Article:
Foundation employees are usually cushioned by endowments and plentiful resources, but charity leaders need to think constantly about raising money. For those not used to fundraising, it can be a difficult transition. For others, it can be fun.
When Oran Hesterman founded Fair Food Network in 2009, after nearly 17 years as a program officer at the Kellogg Foundation, he was astonished by how much he enjoyed fundraising.
“It’s probably the part of my job I enjoy the most,” says Mr. Hesterman, whose charity feeds the hungry and seeks to improve food systems and policy. “I find great gratification in being able to share what we’re doing and engaging others in pursuit of our mission.”
Adds Mr. Hesterman, who owned a couple of small organic farms before joining Kellogg: “To me, it’s as fulfilling as when Safeway decided to carry our alfalfa sprouts.”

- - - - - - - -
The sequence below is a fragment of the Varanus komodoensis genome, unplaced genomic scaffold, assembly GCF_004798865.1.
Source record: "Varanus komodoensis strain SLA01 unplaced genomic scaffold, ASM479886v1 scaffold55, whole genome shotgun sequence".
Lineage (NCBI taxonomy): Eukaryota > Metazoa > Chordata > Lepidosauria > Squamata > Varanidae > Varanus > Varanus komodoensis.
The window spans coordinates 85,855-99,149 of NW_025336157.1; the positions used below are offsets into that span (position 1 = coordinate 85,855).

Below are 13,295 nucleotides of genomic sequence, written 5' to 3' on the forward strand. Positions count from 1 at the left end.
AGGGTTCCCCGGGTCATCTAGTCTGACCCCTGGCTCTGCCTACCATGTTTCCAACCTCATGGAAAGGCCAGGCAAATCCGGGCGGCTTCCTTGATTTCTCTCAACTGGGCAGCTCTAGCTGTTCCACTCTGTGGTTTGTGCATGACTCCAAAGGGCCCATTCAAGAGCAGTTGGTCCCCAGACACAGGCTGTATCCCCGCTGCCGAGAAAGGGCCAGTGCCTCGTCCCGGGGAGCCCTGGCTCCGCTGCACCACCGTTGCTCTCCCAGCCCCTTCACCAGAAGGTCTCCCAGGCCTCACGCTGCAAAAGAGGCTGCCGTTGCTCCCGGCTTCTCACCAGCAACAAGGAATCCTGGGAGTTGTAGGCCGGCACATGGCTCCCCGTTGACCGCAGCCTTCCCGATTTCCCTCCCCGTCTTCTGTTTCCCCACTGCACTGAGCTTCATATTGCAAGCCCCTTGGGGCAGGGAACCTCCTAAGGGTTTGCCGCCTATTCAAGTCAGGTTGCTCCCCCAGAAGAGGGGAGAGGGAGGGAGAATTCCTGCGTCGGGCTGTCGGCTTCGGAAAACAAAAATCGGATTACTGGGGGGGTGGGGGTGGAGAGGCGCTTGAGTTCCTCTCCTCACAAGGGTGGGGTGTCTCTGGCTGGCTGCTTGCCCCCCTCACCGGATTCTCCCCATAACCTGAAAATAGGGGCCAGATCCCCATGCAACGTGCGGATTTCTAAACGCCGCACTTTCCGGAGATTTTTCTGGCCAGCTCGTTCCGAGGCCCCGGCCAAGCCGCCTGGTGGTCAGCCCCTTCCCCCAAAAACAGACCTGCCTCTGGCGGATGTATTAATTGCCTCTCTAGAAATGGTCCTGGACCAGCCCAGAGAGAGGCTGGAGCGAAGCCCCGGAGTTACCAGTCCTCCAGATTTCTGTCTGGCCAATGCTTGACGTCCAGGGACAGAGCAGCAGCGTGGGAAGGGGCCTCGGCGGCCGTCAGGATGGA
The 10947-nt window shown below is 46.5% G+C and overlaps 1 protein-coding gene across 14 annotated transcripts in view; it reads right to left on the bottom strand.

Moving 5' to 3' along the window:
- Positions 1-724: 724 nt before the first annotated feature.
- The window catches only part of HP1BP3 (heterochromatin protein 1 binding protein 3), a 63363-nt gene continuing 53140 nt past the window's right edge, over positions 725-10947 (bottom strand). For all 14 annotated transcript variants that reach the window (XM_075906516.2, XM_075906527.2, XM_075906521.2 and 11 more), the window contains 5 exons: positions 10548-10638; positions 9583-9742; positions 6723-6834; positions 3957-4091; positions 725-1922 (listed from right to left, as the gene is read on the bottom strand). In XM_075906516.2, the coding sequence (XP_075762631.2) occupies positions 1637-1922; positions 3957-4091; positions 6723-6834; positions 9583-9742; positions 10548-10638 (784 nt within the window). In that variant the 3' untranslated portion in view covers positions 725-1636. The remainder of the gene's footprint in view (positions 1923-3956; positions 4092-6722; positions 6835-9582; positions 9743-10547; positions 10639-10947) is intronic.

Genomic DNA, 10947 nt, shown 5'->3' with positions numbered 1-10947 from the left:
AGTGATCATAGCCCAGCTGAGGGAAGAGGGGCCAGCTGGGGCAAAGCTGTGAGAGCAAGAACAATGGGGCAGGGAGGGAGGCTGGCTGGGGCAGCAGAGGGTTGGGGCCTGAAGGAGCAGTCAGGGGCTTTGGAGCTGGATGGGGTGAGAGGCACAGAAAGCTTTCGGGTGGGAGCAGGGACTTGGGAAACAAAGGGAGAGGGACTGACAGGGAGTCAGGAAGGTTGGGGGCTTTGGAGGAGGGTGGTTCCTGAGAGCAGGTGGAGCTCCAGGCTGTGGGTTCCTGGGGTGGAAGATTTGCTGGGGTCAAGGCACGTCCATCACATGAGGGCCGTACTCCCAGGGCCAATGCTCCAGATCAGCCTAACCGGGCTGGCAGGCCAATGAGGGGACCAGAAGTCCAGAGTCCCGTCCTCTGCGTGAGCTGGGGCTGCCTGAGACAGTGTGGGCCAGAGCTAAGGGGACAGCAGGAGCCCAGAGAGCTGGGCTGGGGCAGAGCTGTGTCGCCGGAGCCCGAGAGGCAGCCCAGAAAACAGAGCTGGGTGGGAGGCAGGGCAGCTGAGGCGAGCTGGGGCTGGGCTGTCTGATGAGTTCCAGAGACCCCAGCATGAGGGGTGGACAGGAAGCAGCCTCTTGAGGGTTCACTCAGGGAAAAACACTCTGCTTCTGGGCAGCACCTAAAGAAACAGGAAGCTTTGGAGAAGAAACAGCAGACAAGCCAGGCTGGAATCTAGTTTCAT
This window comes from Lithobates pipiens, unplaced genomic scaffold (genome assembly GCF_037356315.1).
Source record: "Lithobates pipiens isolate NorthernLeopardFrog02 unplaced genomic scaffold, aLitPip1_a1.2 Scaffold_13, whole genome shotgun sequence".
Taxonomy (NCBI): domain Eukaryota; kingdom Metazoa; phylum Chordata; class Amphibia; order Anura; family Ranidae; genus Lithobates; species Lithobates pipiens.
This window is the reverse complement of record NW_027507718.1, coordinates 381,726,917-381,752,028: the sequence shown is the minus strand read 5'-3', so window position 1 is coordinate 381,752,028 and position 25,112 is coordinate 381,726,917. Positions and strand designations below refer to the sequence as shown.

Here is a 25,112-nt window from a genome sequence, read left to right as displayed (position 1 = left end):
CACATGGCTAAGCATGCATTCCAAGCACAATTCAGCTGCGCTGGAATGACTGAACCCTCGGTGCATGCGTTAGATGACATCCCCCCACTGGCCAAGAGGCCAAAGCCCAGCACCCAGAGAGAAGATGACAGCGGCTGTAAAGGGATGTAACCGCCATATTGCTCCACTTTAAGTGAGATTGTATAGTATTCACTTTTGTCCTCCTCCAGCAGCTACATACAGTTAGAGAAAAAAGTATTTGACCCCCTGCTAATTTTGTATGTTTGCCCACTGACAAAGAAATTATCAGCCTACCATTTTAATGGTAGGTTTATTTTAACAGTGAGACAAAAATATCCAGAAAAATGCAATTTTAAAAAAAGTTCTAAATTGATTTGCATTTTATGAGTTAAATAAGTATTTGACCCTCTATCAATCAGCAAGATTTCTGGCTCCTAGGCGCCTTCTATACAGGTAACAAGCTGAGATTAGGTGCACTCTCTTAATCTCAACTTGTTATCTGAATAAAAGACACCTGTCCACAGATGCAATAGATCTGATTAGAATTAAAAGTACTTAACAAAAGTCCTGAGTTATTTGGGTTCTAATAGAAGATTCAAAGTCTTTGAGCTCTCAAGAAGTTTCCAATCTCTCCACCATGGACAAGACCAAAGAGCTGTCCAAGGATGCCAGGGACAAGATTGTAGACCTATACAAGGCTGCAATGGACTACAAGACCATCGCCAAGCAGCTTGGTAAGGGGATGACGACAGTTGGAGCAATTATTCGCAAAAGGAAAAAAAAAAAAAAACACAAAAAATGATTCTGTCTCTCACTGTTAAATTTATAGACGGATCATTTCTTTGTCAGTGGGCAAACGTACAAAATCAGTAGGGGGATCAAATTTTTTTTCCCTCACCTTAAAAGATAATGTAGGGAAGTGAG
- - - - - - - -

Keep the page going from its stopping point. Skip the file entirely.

But raising cash can be tougher than growing sprouts. When he is seeking grants, he’s found success with a respectful approach he learned from the discomfort he sometimes felt as a grant maker.
While he liked being able to take the time at Kellogg to help grantees, he says, he did not enjoy knowing that no matter what the setting, many charity leaders treated him as if he had a dollar sign on his forehead.
“That’s a challenging role to play,” says Mr. Hesterman. “How to play that role well, to understand it’s with you all the time, and work with it in a way that doesn’t burn you out and doesn’t disrespect the person you’re having a conversation with, it’s a real challenge.” He keeps that in mind now that he is the one asking for money, and is careful not to always be asking for funds.